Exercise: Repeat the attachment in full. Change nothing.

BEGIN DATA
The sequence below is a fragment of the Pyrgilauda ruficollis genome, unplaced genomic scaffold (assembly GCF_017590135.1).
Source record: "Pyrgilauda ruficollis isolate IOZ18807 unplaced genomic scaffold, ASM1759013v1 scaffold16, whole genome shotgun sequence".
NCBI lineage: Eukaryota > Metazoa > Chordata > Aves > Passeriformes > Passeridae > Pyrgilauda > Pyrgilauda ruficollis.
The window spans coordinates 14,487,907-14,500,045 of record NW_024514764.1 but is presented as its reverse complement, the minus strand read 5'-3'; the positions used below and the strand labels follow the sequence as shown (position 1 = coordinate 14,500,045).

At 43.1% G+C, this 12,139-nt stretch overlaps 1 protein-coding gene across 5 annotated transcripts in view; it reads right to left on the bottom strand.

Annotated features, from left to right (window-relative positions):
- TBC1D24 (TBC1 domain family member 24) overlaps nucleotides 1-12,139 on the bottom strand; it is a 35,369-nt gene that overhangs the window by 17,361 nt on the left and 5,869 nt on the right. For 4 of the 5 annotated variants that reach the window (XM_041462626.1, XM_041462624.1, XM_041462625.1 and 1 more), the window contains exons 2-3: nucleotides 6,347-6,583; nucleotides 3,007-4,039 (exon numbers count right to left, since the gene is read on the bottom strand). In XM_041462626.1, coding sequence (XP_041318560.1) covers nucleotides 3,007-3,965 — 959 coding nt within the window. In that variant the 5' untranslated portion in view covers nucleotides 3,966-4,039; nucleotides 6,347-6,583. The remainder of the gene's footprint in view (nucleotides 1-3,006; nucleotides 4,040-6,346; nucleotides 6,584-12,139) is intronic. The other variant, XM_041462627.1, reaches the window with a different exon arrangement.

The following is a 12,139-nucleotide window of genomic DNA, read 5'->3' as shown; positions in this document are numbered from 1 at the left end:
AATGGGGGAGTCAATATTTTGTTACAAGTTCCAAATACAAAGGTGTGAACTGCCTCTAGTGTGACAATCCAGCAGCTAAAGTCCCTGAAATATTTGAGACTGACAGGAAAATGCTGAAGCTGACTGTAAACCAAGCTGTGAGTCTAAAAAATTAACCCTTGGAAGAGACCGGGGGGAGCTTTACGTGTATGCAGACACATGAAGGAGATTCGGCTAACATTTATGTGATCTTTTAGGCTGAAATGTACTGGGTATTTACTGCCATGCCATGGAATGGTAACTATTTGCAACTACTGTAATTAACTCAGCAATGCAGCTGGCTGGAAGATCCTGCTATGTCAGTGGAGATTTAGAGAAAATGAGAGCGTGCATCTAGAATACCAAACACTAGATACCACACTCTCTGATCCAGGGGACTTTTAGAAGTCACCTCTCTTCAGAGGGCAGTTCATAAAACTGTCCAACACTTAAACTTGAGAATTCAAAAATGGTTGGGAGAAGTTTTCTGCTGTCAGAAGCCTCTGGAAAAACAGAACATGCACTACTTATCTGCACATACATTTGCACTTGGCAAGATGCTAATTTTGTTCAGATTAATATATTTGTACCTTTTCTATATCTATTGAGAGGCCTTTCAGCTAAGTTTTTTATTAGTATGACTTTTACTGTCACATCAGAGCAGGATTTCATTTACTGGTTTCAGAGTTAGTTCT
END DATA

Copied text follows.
The sequence below is a fragment of the Pyrgilauda ruficollis genome, unplaced genomic scaffold (assembly GCF_017590135.1).
Source record: "Pyrgilauda ruficollis isolate IOZ18807 unplaced genomic scaffold, ASM1759013v1 scaffold16, whole genome shotgun sequence".
NCBI lineage: Eukaryota > Metazoa > Chordata > Aves > Passeriformes > Passeridae > Pyrgilauda > Pyrgilauda ruficollis.
The window spans coordinates 14,487,907-14,500,045 of record NW_024514764.1 but is presented as its reverse complement, the minus strand read 5'-3'; the positions used below and the strand labels follow the sequence as shown (position 1 = coordinate 14,500,045).

At 43.1% G+C, this 12,139-nt stretch overlaps 1 protein-coding gene across 5 annotated transcripts in view; it reads right to left on the bottom strand.

Annotated features, from left to right (window-relative positions):
- TBC1D24 (TBC1 domain family member 24) overlaps nucleotides 1-12,139 on the bottom strand; it is a 35,369-nt gene that overhangs the window by 17,361 nt on the left and 5,869 nt on the right. For 4 of the 5 annotated variants that reach the window (XM_041462626.1, XM_041462624.1, XM_041462625.1 and 1 more), the window contains exons 2-3: nucleotides 6,347-6,583; nucleotides 3,007-4,039 (exon numbers count right to left, since the gene is read on the bottom strand). In XM_041462626.1, coding sequence (XP_041318560.1) covers nucleotides 3,007-3,965 — 959 coding nt within the window. In that variant the 5' untranslated portion in view covers nucleotides 3,966-4,039; nucleotides 6,347-6,583. The remainder of the gene's footprint in view (nucleotides 1-3,006; nucleotides 4,040-6,346; nucleotides 6,584-12,139) is intronic. The other variant, XM_041462627.1, reaches the window with a different exon arrangement.

The following is a 12,139-nucleotide window of genomic DNA, read 5'->3' as shown; positions in this document are numbered from 1 at the left end:
AATGGGGGAGTCAATATTTTGTTACAAGTTCCAAATACAAAGGTGTGAACTGCCTCTAGTGTGACAATCCAGCAGCTAAAGTCCCTGAAATATTTGAGACTGACAGGAAAATGCTGAAGCTGACTGTAAACCAAGCTGTGAGTCTAAAAAATTAACCCTTGGAAGAGACCGGGGGGAGCTTTACGTGTATGCAGACACATGAAGGAGATTCGGCTAACATTTATGTGATCTTTTAGGCTGAAATGTACTGGGTATTTACTGCCATGCCATGGAATGGTAACTATTTGCAACTACTGTAATTAACTCAGCAATGCAGCTGGCTGGAAGATCCTGCTATGTCAGTGGAGATTTAGAGAAAATGAGAGCGTGCATCTAGAATACCAAACACTAGATACCACACTCTCTGATCCAGGGGACTTTTAGAAGTCACCTCTCTTCAGAGGGCAGTTCATAAAACTGTCCAACACTTAAACTTGAGAATTCAAAAATGGTTGGGAGAAGTTTTCTGCTGTCAGAAGCCTCTGGAAAAACAGAACATGCACTACTTATCTGCACATACATTTGCACTTGGCAAGATGCTAATTTTGTTCAGATTAATATATTTGTACCTTTTCTATATCTATTGAGAGGCCTTTCAGCTAAGTTTTTTATTAGTATGACTTTTACTGTCACATCAGAGCAGGATTTCATTTACTGGTTTCAGAGTTAGTTCT